R. Kelly Denies Abuse Allegations in New Song 'I Admit:' 'What's the Definition of a Cult?'
"Said I'm abusing these women, what the f--- that’s some absurd s—," R.Kelly sings in his new, 19-minute song "I Admit"
While there are many things R. Kelly admits to in his new song “I Admit,” he repeatedly denies the numerous allegations of sexual assault that have been leveled against him throughout his career — including those relating to his alleged “sex cult.”
On Monday morning, the 51-year-old R&B singer announced the release of the track. “Today is the day you’ve been waiting for,” he captioned the tweet, which contained a link to the 19-minute song.
“I admit I done made some mistakes / And I have some imperfect ways,” Kelly sings at the beginning of the track, before asking: “How they gon’ say I don’t respect these women, when all I’ve done is represent / Take my career and turn it upside down, ’cause you mad I’ve got some girlfriends.”
“Said I’m abusing these women, what the f— that’s some absurd s—,” he continued. “They’re brainwashed, really? / kidnapped, really? / Can’t eat, really? / Real talk, that s— sound silly.”
“What’s the definition of a cult? / What’s the definition of a sex slave?” Kelly asks later in his song. “Go to the dictionary, look it up / Let me know, I’ll be here waiting.”
In 2017, Buzzfeed’s Jim DeRogatis published a report outlining what has been called a sex “cult” populated by Kelly’s female companions. Additionally, Kelly’s former ex-girlfriends Kitti Jones and Asante McGee have spoken out against the alleged abuse by the singer’s hand. His ex-wife Andrea Kelly has also claimed she endured six years of abuse from Kelly during their 13-year-long marriage.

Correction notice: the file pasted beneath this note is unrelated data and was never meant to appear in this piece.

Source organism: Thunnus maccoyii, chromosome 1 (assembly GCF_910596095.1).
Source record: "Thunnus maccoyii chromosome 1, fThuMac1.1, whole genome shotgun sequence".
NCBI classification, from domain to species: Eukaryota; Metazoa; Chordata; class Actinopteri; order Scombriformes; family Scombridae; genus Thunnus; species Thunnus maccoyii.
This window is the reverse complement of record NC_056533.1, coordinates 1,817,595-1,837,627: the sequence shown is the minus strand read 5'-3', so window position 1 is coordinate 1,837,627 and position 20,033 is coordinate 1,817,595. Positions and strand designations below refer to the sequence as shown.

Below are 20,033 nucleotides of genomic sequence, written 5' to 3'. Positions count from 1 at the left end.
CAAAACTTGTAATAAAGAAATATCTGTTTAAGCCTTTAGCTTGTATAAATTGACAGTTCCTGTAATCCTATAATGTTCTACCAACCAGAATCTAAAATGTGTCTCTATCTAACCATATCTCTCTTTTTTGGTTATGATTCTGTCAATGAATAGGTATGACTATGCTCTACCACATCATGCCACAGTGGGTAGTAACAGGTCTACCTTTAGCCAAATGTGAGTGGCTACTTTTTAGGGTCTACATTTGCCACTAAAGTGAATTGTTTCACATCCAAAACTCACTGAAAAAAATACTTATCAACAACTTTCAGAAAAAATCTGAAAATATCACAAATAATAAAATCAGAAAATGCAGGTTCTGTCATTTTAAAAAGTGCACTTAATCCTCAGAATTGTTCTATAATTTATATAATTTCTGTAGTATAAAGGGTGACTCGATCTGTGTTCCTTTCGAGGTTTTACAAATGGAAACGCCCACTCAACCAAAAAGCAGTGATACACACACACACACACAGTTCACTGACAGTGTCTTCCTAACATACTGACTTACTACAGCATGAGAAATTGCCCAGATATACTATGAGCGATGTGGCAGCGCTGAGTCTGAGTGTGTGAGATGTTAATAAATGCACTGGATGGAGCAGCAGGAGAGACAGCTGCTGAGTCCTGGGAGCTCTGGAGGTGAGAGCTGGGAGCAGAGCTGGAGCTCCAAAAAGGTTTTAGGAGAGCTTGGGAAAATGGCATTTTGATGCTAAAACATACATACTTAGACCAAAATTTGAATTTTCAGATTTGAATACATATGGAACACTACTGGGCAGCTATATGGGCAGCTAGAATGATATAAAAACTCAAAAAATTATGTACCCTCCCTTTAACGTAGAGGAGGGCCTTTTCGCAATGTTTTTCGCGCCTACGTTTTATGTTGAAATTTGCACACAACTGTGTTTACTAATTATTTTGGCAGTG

Reps for Kelly have denied all the accusations made against the singer, previously telling PEOPLE in a statement that he “has close friendships with a number of women who are strong, independent, happy, well cared for and free to come and go as they please.”
“We deny the many dark descriptions put forth by instigators and liars who have their own agenda for seeking profit and fame,” a rep said. “All of the women targeted by the current media onslaught are legal adults of sound mind and body, with their own free will. Law enforcement officials in Atlanta and Chicago previously have made ‘wellness’ visits to check on the women in question and have found everything to be safe and sound.”
In “I Admit,” Kelly also called out Spotify for removing him from all official playlists in light of the mounting allegations against him, as well as DeRogatis — who had previously reported on a video that allegedly showed Kelly having sex with an underage girl. While the singer was initially indicted on 21 counts of child pornography, he was eventually acquitted.
During the song, in which he said he was at “rock bottom” and “broke,” Kelly also claimed he had been “touched” by a family member, from the time he was a child, “to the age 14.” Kelly previously addressed his own sexual assault claims in his 2012 autobiography The Soulacoaster: The Diary of Me, as well as in a 2016 GQ profile.
Following the release of “I Admit,” many social media users spoke out against the song — and called for the end of Kelly’s career.
“R. Kelly literally sings ‘I admit it, I did it.’ Someone, pull the plug on his career please,” wrote one social media user.
Added another: “R. Kelly dropped a 20 minute emotional trap song called ‘I Admit’ where he said his music is a service to the country and his accusers and their families are liars and scammers. Dude finished.”
Added rapper Talib Kweli: “I just read the lyrics to R Kelly’s new 19 minute song called ‘I Admit It I Did It.’ His lack of self awareness is atrocious. There are several lyrics I take offense to. The one I will address is ‘I’m just a man.’ I am also a man. I would never use that to defend this behavior.”